H. H. Janzen altered the course of the Mennonite Brethren church in Ontario in the 1930s, and went on to become a much-loved Bible teacher and leader within the denomination. This was unexpected for a man whose teenage years in Russia had been consumed with rebelling against his Mennonite faith.
Heinrich (Henry) H. Janzen was born in 1901 in the Molotschna Colony in South Russia (Ukraine). His father was the teacher in the local one-room school. Along with most of the others in their village of Münsterberg, Henry’s family participated in the Kirchliche Mennonite Church, the least pietistic of the Mennonite groups in Russia. The smaller Mennonite Brethren group were both more pietistic and more evangelical.
While a teenager Henry attended the Ohrloff Zentralschule (high school) where he rejected the faith of his family. When he was drafted into the Red Army in 1921, he was heavily influenced by communist teachings on religion, and considered himself to be an agnostic or atheist since he could not see God at work in the disasters that had happened to the Mennonites during and after the Russian Revolution.
His wife, Tina, whom Henry married in 1923, was a devout Christian however, and did not waver in her convictions. After the death of their first child in 1924, Henry reconsidered his views and later that year was converted at a Mennonite Brethren evangelistic meeting, and was baptized into the Kirchliche church. (In Ontario people from the group became known as United Mennonites.) Henry and Tina, with their second child, came to Canada in 1925 and settled in Kitchener where they participated with a Mennonite Brethren group.
In 1926 Henry was re-baptized by immersion in the Grand River, and became an enthusiastic lay leader in the Kitchener Mennonite Brethren church, soon teaching Sunday school. His communication skills were soon recognized, and he also began to preach on occasion at the invitation of the congregation’s ministers. He was himself ordained as a Mennonite Brethren minister in 1929.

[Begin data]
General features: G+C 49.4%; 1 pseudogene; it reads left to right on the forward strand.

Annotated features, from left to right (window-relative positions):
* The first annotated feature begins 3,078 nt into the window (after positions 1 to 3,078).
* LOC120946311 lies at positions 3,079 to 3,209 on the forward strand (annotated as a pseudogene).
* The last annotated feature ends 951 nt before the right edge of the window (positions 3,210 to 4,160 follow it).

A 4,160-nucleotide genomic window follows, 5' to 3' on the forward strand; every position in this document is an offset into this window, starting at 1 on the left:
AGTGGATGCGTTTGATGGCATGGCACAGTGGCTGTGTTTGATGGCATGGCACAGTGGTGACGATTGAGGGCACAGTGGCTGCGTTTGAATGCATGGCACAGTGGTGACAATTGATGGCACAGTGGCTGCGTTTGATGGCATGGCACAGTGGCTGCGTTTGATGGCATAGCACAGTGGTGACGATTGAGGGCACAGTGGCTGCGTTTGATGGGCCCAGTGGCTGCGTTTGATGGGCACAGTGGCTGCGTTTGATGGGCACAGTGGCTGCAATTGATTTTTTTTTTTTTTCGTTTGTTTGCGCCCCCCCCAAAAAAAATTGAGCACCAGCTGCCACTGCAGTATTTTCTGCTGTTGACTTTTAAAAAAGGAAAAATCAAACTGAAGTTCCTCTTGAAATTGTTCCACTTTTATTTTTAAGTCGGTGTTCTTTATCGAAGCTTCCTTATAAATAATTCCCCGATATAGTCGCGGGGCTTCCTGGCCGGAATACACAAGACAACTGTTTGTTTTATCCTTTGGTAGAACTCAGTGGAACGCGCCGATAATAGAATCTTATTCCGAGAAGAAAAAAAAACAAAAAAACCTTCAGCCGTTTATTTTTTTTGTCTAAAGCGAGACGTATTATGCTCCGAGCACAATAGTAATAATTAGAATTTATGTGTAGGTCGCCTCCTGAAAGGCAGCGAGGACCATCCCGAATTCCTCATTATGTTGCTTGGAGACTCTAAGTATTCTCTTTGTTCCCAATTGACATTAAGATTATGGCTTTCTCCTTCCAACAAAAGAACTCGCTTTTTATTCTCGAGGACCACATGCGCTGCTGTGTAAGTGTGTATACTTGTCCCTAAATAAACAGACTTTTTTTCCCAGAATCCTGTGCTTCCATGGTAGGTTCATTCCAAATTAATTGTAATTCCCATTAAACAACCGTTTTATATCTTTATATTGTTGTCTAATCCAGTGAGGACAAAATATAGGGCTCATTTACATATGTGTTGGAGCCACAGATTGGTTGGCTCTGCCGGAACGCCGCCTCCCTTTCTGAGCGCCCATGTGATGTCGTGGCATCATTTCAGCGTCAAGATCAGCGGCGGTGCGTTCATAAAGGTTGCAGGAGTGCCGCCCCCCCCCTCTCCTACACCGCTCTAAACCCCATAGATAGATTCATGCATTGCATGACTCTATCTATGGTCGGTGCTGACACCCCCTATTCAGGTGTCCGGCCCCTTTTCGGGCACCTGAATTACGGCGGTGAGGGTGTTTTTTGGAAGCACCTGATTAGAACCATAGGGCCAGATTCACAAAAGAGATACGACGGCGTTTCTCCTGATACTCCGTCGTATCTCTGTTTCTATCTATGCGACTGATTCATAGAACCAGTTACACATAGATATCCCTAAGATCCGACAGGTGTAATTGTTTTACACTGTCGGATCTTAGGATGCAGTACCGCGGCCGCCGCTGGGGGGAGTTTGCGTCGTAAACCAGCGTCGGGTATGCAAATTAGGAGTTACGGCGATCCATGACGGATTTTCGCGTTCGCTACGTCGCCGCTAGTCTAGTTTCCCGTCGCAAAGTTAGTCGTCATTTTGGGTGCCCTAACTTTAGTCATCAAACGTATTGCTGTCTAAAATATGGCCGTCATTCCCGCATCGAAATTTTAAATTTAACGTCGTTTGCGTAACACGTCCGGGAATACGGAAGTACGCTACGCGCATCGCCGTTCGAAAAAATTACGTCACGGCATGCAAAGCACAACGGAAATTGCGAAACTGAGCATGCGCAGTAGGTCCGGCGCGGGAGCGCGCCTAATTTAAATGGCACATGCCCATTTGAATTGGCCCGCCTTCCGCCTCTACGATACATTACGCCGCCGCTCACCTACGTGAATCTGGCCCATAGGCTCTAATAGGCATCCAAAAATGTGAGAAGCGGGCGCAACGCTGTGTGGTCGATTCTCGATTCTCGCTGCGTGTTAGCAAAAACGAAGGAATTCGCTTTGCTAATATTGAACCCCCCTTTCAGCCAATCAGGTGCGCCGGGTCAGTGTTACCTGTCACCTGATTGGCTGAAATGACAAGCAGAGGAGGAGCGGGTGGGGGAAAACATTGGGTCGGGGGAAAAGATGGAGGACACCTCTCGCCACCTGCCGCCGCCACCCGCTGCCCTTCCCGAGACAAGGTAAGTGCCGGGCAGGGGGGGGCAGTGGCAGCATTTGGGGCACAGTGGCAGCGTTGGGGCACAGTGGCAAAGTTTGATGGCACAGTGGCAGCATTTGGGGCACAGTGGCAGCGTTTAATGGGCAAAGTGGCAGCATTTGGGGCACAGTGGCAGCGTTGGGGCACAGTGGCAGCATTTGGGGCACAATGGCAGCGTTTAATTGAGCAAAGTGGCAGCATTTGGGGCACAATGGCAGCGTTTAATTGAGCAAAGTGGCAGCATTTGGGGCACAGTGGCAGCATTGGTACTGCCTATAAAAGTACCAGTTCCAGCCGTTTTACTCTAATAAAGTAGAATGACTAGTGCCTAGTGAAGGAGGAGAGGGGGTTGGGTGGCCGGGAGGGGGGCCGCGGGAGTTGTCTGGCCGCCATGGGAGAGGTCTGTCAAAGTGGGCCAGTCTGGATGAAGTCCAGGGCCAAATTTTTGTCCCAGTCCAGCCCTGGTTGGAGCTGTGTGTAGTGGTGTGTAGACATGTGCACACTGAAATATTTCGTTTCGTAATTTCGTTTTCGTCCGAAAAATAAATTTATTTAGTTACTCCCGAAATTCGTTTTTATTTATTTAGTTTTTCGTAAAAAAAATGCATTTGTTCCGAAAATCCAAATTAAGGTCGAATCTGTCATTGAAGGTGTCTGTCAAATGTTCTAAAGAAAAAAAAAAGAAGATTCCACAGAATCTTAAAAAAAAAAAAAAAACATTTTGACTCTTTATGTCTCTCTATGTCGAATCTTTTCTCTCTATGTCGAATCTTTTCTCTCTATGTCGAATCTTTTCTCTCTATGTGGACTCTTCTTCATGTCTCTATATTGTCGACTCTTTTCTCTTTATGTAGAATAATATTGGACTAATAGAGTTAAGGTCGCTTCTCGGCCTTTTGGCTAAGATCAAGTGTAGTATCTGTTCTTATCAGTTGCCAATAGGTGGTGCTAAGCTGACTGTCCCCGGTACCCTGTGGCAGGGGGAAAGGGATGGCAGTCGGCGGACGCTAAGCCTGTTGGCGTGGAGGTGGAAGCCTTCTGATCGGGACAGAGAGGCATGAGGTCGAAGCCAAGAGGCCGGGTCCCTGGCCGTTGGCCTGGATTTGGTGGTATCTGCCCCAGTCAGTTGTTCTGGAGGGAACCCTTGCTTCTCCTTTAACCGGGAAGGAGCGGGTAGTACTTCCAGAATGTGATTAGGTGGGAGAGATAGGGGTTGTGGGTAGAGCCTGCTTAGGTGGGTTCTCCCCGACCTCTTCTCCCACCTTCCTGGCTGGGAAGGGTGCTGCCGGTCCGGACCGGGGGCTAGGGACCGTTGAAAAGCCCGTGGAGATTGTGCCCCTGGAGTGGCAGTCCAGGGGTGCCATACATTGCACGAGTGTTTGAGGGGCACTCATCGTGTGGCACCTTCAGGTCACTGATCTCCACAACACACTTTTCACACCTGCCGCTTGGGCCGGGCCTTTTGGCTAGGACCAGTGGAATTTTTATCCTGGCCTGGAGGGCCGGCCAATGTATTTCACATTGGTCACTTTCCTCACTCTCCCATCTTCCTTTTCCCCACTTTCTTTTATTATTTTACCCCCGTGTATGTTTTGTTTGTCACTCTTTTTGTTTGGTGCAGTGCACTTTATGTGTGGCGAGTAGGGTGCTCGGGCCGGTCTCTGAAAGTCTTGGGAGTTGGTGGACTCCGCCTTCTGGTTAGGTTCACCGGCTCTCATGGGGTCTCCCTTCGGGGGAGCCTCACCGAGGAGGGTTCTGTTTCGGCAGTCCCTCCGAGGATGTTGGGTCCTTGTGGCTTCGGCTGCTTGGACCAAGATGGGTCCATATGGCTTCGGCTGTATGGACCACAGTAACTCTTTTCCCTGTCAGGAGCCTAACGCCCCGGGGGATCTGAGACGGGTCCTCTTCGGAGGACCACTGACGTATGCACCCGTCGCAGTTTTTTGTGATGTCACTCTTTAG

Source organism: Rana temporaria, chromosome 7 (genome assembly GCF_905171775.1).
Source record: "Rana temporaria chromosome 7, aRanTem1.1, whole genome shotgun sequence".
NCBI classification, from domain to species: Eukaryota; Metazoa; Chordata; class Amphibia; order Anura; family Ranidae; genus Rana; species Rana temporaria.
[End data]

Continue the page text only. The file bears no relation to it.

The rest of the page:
As the leading minister of the largest Mennonite Brethren congregation in Ontario, he initiated formation of the Ontario Mennonite Brethren Conference in 1932, and served as its moderator from 1932-1946. He did much to shape the Ontario Mennonite Brethren conference in those years. This included encouraging regulations that allowed only persons who had been baptized by immersion to be members, in conformity with the position of the General Conference of Mennonite Brethren Churches. The Ontario MBs had previously been flexible on this issue. This change did cause some members to withdraw.
Henry H. Janzen also wielded influence far beyond the Mennonite Brethren community. He was also sought as a Bible teacher in Russian-language churches and Bible schools, and in the early 1930s he had a great impact in nudging many Old Order Mennonites to a “born-again”conversion experience that is described elsewhere. He also served at Mennonite Brethren Bible College in Winnipeg, Manitoba for 10 years, eight of them as president. Later in life he taught in a variety of settings in Europe.
To learn more about the Ontario Mennonite Brethren and Henry H. Janzen read In Search of Promised Lands.